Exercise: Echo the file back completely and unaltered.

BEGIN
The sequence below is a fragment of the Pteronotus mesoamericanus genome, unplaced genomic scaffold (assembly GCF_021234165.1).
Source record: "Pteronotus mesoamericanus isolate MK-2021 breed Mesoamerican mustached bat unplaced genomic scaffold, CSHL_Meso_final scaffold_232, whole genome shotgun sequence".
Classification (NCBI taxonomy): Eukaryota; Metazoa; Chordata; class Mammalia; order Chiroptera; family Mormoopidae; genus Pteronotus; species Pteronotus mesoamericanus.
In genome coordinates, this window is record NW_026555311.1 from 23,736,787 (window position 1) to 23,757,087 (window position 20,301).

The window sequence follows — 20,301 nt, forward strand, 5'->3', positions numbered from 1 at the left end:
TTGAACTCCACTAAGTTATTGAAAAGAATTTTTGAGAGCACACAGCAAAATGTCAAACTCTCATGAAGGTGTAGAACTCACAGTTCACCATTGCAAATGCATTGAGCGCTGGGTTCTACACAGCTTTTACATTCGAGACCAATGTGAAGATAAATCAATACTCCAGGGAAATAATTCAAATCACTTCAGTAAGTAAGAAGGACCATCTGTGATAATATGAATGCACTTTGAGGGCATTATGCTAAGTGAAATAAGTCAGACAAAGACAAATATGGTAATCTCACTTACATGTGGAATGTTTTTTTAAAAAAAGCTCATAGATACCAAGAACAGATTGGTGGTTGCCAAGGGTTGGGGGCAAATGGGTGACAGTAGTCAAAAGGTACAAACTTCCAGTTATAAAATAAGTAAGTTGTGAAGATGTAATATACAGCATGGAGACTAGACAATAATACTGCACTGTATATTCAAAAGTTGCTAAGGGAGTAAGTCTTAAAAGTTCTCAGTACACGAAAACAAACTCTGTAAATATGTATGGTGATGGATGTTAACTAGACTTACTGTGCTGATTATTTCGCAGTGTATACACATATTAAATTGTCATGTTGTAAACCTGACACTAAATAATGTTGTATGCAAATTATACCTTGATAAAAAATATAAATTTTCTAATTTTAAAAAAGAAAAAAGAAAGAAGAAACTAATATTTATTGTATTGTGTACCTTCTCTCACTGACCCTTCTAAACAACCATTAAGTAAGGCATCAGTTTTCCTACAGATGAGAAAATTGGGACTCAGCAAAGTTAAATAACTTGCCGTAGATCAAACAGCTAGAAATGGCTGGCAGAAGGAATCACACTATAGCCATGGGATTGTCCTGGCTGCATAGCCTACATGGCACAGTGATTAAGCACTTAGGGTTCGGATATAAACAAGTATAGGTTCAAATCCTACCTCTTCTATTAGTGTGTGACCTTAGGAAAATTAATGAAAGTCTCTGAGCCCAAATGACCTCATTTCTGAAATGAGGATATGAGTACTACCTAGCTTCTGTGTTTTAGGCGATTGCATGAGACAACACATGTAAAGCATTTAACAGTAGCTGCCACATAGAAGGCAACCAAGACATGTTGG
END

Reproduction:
The sequence below is a fragment of the Pteronotus mesoamericanus genome, unplaced genomic scaffold (assembly GCF_021234165.1).
Source record: "Pteronotus mesoamericanus isolate MK-2021 breed Mesoamerican mustached bat unplaced genomic scaffold, CSHL_Meso_final scaffold_232, whole genome shotgun sequence".
Classification (NCBI taxonomy): Eukaryota; Metazoa; Chordata; class Mammalia; order Chiroptera; family Mormoopidae; genus Pteronotus; species Pteronotus mesoamericanus.
In genome coordinates, this window is record NW_026555311.1 from 23,736,787 (window position 1) to 23,757,087 (window position 20,301).

The window sequence follows — 20,301 nt, forward strand, 5'->3', positions numbered from 1 at the left end:
TTGAACTCCACTAAGTTATTGAAAAGAATTTTTGAGAGCACACAGCAAAATGTCAAACTCTCATGAAGGTGTAGAACTCACAGTTCACCATTGCAAATGCATTGAGCGCTGGGTTCTACACAGCTTTTACATTCGAGACCAATGTGAAGATAAATCAATACTCCAGGGAAATAATTCAAATCACTTCAGTAAGTAAGAAGGACCATCTGTGATAATATGAATGCACTTTGAGGGCATTATGCTAAGTGAAATAAGTCAGACAAAGACAAATATGGTAATCTCACTTACATGTGGAATGTTTTTTTAAAAAAAGCTCATAGATACCAAGAACAGATTGGTGGTTGCCAAGGGTTGGGGGCAAATGGGTGACAGTAGTCAAAAGGTACAAACTTCCAGTTATAAAATAAGTAAGTTGTGAAGATGTAATATACAGCATGGAGACTAGACAATAATACTGCACTGTATATTCAAAAGTTGCTAAGGGAGTAAGTCTTAAAAGTTCTCAGTACACGAAAACAAACTCTGTAAATATGTATGGTGATGGATGTTAACTAGACTTACTGTGCTGATTATTTCGCAGTGTATACACATATTAAATTGTCATGTTGTAAACCTGACACTAAATAATGTTGTATGCAAATTATACCTTGATAAAAAATATAAATTTTCTAATTTTAAAAAAGAAAAAAGAAAGAAGAAACTAATATTTATTGTATTGTGTACCTTCTCTCACTGACCCTTCTAAACAACCATTAAGTAAGGCATCAGTTTTCCTACAGATGAGAAAATTGGGACTCAGCAAAGTTAAATAACTTGCCGTAGATCAAACAGCTAGAAATGGCTGGCAGAAGGAATCACACTATAGCCATGGGATTGTCCTGGCTGCATAGCCTACATGGCACAGTGATTAAGCACTTAGGGTTCGGATATAAACAAGTATAGGTTCAAATCCTACCTCTTCTATTAGTGTGTGACCTTAGGAAAATTAATGAAAGTCTCTGAGCCCAAATGACCTCATTTCTGAAATGAGGATATGAGTACTACCTAGCTTCTGTGTTTTAGGCGATTGCATGAGACAACACATGTAAAGCATTTAACAGTAGCTGCCACATAGAAGGCAACCAAGACATGTTGG